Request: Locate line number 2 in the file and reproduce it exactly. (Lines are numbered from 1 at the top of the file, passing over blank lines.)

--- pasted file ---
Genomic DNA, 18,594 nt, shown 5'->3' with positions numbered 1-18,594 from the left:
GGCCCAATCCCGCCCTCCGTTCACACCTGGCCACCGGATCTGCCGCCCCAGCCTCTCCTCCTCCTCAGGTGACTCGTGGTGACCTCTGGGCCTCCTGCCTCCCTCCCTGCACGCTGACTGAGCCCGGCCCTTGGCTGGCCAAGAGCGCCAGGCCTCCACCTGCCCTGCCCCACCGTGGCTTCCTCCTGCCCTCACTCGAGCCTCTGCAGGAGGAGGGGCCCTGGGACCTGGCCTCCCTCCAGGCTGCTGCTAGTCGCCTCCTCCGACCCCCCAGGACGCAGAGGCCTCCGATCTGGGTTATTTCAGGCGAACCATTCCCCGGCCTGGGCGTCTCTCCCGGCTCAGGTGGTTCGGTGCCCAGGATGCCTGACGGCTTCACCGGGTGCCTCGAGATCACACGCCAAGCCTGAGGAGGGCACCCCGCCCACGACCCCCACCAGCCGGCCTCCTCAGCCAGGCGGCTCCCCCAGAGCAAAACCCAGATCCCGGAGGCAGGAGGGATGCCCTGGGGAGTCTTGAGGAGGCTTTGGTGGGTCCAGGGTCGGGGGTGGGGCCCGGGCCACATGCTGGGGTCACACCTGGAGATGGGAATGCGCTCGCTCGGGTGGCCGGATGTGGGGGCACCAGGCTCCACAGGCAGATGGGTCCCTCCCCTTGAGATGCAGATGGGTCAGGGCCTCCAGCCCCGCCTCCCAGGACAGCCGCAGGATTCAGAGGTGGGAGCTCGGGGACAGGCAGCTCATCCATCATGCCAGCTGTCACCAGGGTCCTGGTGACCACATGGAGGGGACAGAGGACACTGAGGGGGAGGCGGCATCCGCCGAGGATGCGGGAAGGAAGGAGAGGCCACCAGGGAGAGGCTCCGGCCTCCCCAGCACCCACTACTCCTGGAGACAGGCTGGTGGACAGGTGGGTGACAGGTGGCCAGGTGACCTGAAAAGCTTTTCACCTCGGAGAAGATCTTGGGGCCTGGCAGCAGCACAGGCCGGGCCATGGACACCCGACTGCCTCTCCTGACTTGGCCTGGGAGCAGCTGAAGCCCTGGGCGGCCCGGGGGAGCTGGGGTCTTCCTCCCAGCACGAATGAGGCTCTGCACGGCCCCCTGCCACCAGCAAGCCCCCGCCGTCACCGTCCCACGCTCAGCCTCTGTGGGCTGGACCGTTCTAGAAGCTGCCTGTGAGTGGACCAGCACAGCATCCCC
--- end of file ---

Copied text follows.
GGCCCAATCCCGCCCTCCGTTCACACCTGGCCACCGGATCTGCCGCCCCAGCCTCTCCTCCTCCTCAGGTGACTCGTGGTGACCTCTGGGCCTCCTGCCTCCCTCCCTGCACGCTGACTGAGCCCGGCCCTTGGCTGGCCAAGAGCGCCAGGCCTCCACCTGCCCTGCCCCACCGTGGCTTCCTCCTGCCCTCACTCGAGCCTCTGCAGGAGGAGGGGCCCTGGGACCTGGCCTCCCTCCAGGCTGCTGCTAGTCGCCTCCTCCGACCCCCCAGGACGCAGAGGCCTCCGATCTGGGTTATTTCAGGCGAACCATTCCCCGGCCTGGGCGTCTCTCCCGGCTCAGGTGGTTCGGTGCCCAGGATGCCTGACGGCTTCACCGGGTGCCTCGAGATCACACGCCAAGCCTGAGGAGGGCACCCCGCCCACGACCCCCACCAGCCGGCCTCCTCAGCCAGGCGGCTCCCCCAGAGCAAAACCCAGATCCCGGAGGCAGGAGGGATGCCCTGGGGAGTCTTGAGGAGGCTTTGGTGGGTCCAGGGTCGGGGGTGGGGCCCGGGCCACATGCTGGGGTCACACCTGGAGATGGGAATGCGCTCGCTCGGGTGGCCGGATGTGGGGGCACCAGGCTCCACAGGCAGATGGGTCCCTCCCCTTGAGATGCAGATGGGTCAGGGCCTCCAGCCCCGCCTCCCAGGACAGCCGCAGGATTCAGAGGTGGGAGCTCGGGGACAGGCAGCTCATCCATCATGCCAGCTGTCACCAGGGTCCTGGTGACCACATGGAGGGGACAGAGGACACTGAGGGGGAGGCGGCATCCGCCGAGGATGCGGGAAGGAAGGAGAGGCCACCAGGGAGAGGCTCCGGCCTCCCCAGCACCCACTACTCCTGGAGACAGGCTGGTGGACAGGTGGGTGACAGGTGGCCAGGTGACCTGAAAAGCTTTTCACCTCGGAGAAGATCTTGGGGCCTGGCAGCAGCACAGGCCGGGCCATGGACACCCGACTGCCTCTCCTGACTTGGCCTGGGAGCAGCTGAAGCCCTGGGCGGCCCGGGGGAGCTGGGGTCTTCCTCCCAGCACGAATGAGGCTCTGCACGGCCCCCTGCCACCAGCAAGCCCCCGCCGTCACCGTCCCACGCTCAGCCTCTGTGGGCTGGACCGTTCTAGAAGCTGCCTGTGAGTGGACCAGCACAGCATCCCC